Using Mimo UM-710 / UM-720F / UM-720S with Raspberry Pi
Instructions to use Mimo Monitors UM-710, UM-720S, UM-720F with Raspberry Pi
These instructions only work with Mimo Monitors that have been manufactured since about January 2013. Newer units use a Microchip resistive touch controller. Older units use e2i Technologies controllers. The display will work with the older units, but the touch function will not work properly.
Mimo Monitors UM-720S mobile slider (http://www.mimomonitors.com/products/mimo-720-s)
Powered USB Hub that can supply at least 1A of current (in the example case Dynax Model: U24H41)
Raspberry Pi (in the example case, a model B)
1. Download this: http://downloads.raspberrypi.org/raspbian_latest
2. Burn the image onto an SD Card. This example uses a windows machine, and burned the image onto an 8 GB card using Win32DiskImager (http://sourceforge.net/projects/win32diskimager/). If you prefer to do your work in Linux, use dd. The size of the SD card does not matter so long as it is equal to or larger than 4GB.
3. Download the archive from Mimo (http://cdn.shopify.com/s/files/1/0026/7132/files/RaspberryPi-Mimo710-720.zip?412)
(We have re-built the kernel around the 6/20/14 build of Raspian and testing it with the Raspberry Pi B+. However, we have only tested it with the Magic Touch. Let us know if you have problems: https://cdn.shopify.com/s/files/1/0026/7132/files/Mimo-Pi-Aug2014.zip?3545)
4. Mount the SD card on a Linux machine, or if you are using windows, you must install and use a program that understands Linux partitions. A good choice is http://www.paragon-software.com/home/extfs-windows/. It's free for personal use. It must be able to WRITE ext4 partitions.
5. Open the Mimo archive and Copy:
-kernel.img to the boot partition of the SD Card (not the /boot directory of the ext4 file system). It’s good practice to keep the originals. So rename the existing kernel.img to kernel-stock.img
The rest of the files go into the locations specified by the directory structure that is part of the archive file.
6. Please connect power to the Pi and the hub, and connect the screen to the hub, and the hub to the Pi. You may want a keyboard, mouse and/or network cable depending on how you choose to complete the next steps. You can connect a second monitor (in the example case, the config.txt needed to be changed by removing the '#' in front of hdmi_force_hotplug). The other option is to boot with just the Mimo, and then ssh into the Raspberry Pi (requires a network connection of course).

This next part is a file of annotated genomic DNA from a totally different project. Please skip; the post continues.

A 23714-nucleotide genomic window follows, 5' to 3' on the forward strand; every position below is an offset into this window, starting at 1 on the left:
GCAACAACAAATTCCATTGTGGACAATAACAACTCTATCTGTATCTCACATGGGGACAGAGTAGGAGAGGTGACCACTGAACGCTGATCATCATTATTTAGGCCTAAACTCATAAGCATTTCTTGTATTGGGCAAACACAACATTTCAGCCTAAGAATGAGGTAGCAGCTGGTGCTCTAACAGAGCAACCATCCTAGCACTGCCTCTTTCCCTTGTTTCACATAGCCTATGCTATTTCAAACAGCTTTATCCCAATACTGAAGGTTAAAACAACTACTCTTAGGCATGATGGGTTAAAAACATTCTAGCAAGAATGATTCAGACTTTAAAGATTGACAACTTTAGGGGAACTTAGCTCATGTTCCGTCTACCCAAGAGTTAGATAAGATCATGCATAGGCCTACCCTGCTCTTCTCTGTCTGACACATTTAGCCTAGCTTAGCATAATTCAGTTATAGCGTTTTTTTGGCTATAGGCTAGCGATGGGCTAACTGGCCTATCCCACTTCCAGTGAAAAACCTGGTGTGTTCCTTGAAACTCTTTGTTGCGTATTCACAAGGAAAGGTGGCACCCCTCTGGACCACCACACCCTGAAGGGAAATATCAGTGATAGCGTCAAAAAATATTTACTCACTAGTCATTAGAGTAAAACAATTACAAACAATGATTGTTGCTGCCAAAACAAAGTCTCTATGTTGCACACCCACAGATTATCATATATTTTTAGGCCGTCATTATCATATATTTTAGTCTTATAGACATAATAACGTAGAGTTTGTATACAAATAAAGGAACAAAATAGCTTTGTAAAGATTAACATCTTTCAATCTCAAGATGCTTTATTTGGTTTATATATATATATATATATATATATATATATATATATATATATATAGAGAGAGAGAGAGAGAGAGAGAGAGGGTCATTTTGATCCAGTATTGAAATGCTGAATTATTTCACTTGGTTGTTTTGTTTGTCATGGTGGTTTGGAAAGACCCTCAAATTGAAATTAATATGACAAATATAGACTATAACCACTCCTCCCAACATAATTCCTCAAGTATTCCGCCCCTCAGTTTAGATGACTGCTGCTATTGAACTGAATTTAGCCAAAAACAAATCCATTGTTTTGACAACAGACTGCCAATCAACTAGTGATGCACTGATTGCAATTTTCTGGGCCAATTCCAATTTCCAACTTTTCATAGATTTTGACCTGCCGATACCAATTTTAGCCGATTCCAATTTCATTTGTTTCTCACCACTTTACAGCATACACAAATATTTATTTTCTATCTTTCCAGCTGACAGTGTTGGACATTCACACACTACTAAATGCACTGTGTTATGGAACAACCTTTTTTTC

7. Boot the system. You should get a green screen on the Mimo.
8. Either via SSH or console Run 'sudo raspi-config' to:
At this point, you should have a functional X session and a touch response. It is however likely that you will have calibration issues, and X or Y could be reversed. To calibrate the touch screen:
9. Open the evdev configuration file in your favorite text editor. We use vi: /usr/share/X11/xorg.conf.d/10-evdev.conf
At the end of the file is this section:
Identifier "Microchip touchscreen catchall"
Option "InvertX" "true"
Option "Calibration" "110 3973 170 3960"
Option "EmulateThirdButton" "1"
Option "EmulateThirdButtonTimeout" "750"
Option "EmulateThirdButtonMoveThreshold" "30"
The touch screen alignment requires us to set some parameters that tell the driver how to “stretch” the touch screen input across the available screen area. To do this, we have to download a simple utility called evtest. You can use the Debian Advanced Package Tool (Apt) tool to download the utility.
10. Call the command 'sudo apt-get install evtest' to download and install the “evtest” package.
11. Run evtest.
12. Evtest will list the attached input devices. Select the number of the device for Microchip_Technology AR1100 Interface (this was device number three in the example system).
13. Evtest will show some configuration data then pause, waiting for input.
14. Using your finger or a stylus, touch the very top left corner of the touch screen. You will see the evtest scrolling a series of data output with both ABS_X and ABS_Y lines, followed by numeric values:
Event: time 1374175747.420998, type 3 (EV_ABS), code 0 (ABS_X), value 484
Event: time 1374175747.421011, type 3 (EV_ABS), code 1 (ABS_Y), value 3364
15. Of these values, write down the lowest observed ABS_X value and the highest observed ABS_Y value.
16. Now repeat the process, but this time touch the lower right hand corner of the screen and write down the highest ABS_X value and the lowest ABS_Y.
17. Now open the 10-evdev.conf file we used in the last step and change the: Option "Calibration" "110 3973 170 3960". The numbers are: "minX maxX minY maxY", substituting minX, etc., for the observed values from above.
18. If the X values are swapped, remove the line: Option "InvertX" "true”. If the Y values are swapped, add the line: Option "InvertY" "true". In the example case, when the user pushed on the right side of the screen, it registered on the left and vice versa. Top and bottom just needed calibration values. Each screen is different, so it is quite possible your screen could be reversed.
19. Save the file, reboot, and now your cursor should follow your finger very closely.
The rest of the section is to enable 'Hold-For Right Click'. If you press in one area and don’t move (use a stylus), you will get the right click menu to run, etc.
Calibration procedure borrowed and modified from here (http://news.hopeindustrial.com/2013/using-a-raspberry-pi-with-a-hope-industrial-systems-touch-screen-part-ii-touch-screen-setup/)